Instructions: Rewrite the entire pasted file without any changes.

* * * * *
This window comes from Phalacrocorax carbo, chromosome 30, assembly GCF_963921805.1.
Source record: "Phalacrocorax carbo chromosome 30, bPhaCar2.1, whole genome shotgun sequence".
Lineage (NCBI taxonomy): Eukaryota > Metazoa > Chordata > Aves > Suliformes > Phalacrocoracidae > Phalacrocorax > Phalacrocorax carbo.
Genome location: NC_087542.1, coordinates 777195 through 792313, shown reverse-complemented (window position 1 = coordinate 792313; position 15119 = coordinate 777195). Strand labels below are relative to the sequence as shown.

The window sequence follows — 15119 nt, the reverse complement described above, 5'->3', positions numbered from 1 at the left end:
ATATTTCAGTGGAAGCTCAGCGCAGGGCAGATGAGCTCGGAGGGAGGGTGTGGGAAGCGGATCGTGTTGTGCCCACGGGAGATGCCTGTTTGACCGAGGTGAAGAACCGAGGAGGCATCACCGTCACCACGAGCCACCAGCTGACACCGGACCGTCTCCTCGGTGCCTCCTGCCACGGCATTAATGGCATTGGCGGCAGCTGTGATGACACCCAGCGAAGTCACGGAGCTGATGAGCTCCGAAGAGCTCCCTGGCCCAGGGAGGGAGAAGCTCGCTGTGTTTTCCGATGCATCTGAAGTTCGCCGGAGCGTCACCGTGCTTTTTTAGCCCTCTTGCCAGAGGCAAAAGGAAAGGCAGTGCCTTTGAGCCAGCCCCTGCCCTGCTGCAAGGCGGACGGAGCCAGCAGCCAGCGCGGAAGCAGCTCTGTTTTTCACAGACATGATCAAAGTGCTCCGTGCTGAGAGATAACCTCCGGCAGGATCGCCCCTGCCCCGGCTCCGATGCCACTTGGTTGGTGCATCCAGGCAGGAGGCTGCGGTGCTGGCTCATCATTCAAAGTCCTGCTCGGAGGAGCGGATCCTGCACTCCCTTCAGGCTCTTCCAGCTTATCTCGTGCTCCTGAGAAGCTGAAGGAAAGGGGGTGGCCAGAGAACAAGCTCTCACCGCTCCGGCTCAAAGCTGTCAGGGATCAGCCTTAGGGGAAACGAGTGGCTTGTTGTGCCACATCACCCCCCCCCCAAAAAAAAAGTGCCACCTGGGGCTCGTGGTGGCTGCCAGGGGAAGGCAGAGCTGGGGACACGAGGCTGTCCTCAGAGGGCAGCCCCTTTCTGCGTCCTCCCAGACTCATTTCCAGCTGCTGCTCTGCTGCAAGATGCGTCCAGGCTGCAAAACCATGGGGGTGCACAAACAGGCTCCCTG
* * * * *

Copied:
This window comes from Phalacrocorax carbo, chromosome 30, assembly GCF_963921805.1.
Source record: "Phalacrocorax carbo chromosome 30, bPhaCar2.1, whole genome shotgun sequence".
Lineage (NCBI taxonomy): Eukaryota > Metazoa > Chordata > Aves > Suliformes > Phalacrocoracidae > Phalacrocorax > Phalacrocorax carbo.
Genome location: NC_087542.1, coordinates 777195 through 792313, shown reverse-complemented (window position 1 = coordinate 792313; position 15119 = coordinate 777195). Strand labels below are relative to the sequence as shown.

The window sequence follows — 15119 nt, the reverse complement described above, 5'->3', positions numbered from 1 at the left end:
ATATTTCAGTGGAAGCTCAGCGCAGGGCAGATGAGCTCGGAGGGAGGGTGTGGGAAGCGGATCGTGTTGTGCCCACGGGAGATGCCTGTTTGACCGAGGTGAAGAACCGAGGAGGCATCACCGTCACCACGAGCCACCAGCTGACACCGGACCGTCTCCTCGGTGCCTCCTGCCACGGCATTAATGGCATTGGCGGCAGCTGTGATGACACCCAGCGAAGTCACGGAGCTGATGAGCTCCGAAGAGCTCCCTGGCCCAGGGAGGGAGAAGCTCGCTGTGTTTTCCGATGCATCTGAAGTTCGCCGGAGCGTCACCGTGCTTTTTTAGCCCTCTTGCCAGAGGCAAAAGGAAAGGCAGTGCCTTTGAGCCAGCCCCTGCCCTGCTGCAAGGCGGACGGAGCCAGCAGCCAGCGCGGAAGCAGCTCTGTTTTTCACAGACATGATCAAAGTGCTCCGTGCTGAGAGATAACCTCCGGCAGGATCGCCCCTGCCCCGGCTCCGATGCCACTTGGTTGGTGCATCCAGGCAGGAGGCTGCGGTGCTGGCTCATCATTCAAAGTCCTGCTCGGAGGAGCGGATCCTGCACTCCCTTCAGGCTCTTCCAGCTTATCTCGTGCTCCTGAGAAGCTGAAGGAAAGGGGGTGGCCAGAGAACAAGCTCTCACCGCTCCGGCTCAAAGCTGTCAGGGATCAGCCTTAGGGGAAACGAGTGGCTTGTTGTGCCACATCACCCCCCCCCCAAAAAAAAAGTGCCACCTGGGGCTCGTGGTGGCTGCCAGGGGAAGGCAGAGCTGGGGACACGAGGCTGTCCTCAGAGGGCAGCCCCTTTCTGCGTCCTCCCAGACTCATTTCCAGCTGCTGCTCTGCTGCAAGATGCGTCCAGGCTGCAAAACCATGGGGGTGCACAAACAGGCTCCCTG